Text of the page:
Aging, too, can reduce one’s sense of value. Beyond a certain span, women and men must work harder to hold their place. The body gives in to inertia, gravity, and fatigue. Defined features and figures blur, distractions challenge, flagging energy requires an extra cup of coffee.

But the lack of recognition is more generally present than in any one societal sector. Here is how Vincent van Gogh put the dilemma in an 1880 letter to his brother Theo:

Many a man has a bonfire in his heart and nobody comes to warm himself at it. The passers-by notice only a little smoke from the chimney, and go their way. …

No wonder the modern world also is fertile ground for demagogues who appeal to a portion of those with little sense of distinction, but much displacement. Many struggle for existence and dignity. In some cases machines replaced their labor. Life diminishes them. If a political figure conveys that he sees them, hears them, and understands them, they feel connected, enhanced. Even those leaders who might be better able to improve their lives can appear less attractive.

The former leader enlarges their sense of themselves. He resonates.

A man or woman does not simply want to own things, he wants the respect and acknowledgement offered in another’s measure of his value and stature. Indeed, the last 100 years demonstrate that many will sacrifice even their freedom for the worth conferred by a man or a movement in which the beleaguered soul believes he is important.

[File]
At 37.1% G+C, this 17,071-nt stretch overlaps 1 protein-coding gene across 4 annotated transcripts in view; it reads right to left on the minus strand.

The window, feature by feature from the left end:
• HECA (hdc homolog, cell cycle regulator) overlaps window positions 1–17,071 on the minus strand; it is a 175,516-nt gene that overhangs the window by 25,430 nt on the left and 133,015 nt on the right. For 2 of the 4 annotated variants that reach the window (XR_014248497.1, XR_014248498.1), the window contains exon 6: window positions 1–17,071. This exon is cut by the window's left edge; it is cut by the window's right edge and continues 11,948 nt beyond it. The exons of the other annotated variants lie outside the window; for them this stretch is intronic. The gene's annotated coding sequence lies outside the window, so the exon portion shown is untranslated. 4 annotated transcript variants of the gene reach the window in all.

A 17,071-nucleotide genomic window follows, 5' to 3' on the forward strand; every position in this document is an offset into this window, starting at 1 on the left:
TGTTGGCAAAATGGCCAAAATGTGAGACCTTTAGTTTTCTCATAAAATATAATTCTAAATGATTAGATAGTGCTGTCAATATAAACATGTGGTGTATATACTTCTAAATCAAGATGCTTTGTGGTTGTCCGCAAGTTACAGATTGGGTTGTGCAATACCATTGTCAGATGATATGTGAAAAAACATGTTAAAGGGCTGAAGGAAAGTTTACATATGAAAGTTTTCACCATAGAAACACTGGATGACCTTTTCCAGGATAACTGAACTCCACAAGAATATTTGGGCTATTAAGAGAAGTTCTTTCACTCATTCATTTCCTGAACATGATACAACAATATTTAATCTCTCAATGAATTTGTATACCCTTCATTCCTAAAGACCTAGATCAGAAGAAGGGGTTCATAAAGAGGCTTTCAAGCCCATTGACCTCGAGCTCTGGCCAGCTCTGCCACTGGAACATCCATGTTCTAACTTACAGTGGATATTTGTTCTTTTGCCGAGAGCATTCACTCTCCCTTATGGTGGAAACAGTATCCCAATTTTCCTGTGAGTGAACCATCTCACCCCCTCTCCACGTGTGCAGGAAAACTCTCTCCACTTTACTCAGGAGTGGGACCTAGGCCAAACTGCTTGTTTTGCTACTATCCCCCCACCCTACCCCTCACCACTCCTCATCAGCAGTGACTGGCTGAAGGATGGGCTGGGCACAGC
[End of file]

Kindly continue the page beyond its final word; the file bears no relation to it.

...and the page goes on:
What can one do to find this kind of recognition?

Do not hide. Show the best of yourself. Step forward. Join, do not retreat.

You never know, even to your last day, when someone might comprehend and esteem you as significant in the world. The smoke signals from van Gogh’s bonfire may finally be noticed and read by others who value the message.

Which makes me think of my late friend, Mel Nudelman. Mel was an old friend in both senses of the phrase — I’d known him since the 1970s. At age 87 he was devasted by the loss of his wife of 50 years. To his credit, he fought through and grieved his broken heart, even making a new girlfriend! And so, Mel lived as he always did: learning, taking classes, counseling others, being with his children and grandchildren, offering friendship to young and old; ever curious about politics, music, sports, medicine, and the world. All this until death came in his 90s.

Put differently, Mel was open to life and whatever it would reveal to him; whatever it would reveal to others about him. He had something to offer the world and was recognized.

My advice then, to you and to myself, is to keep learning and keep being open to “possibility,” including the possibility there are things yet unseen, unexpected, or unacknowledged to enlighten us (and enlighten others about us) if only we keep our eyes open, our hearts open, and our guard down (at least some of the time).

If we keep looking, perhaps the right one yet will look back.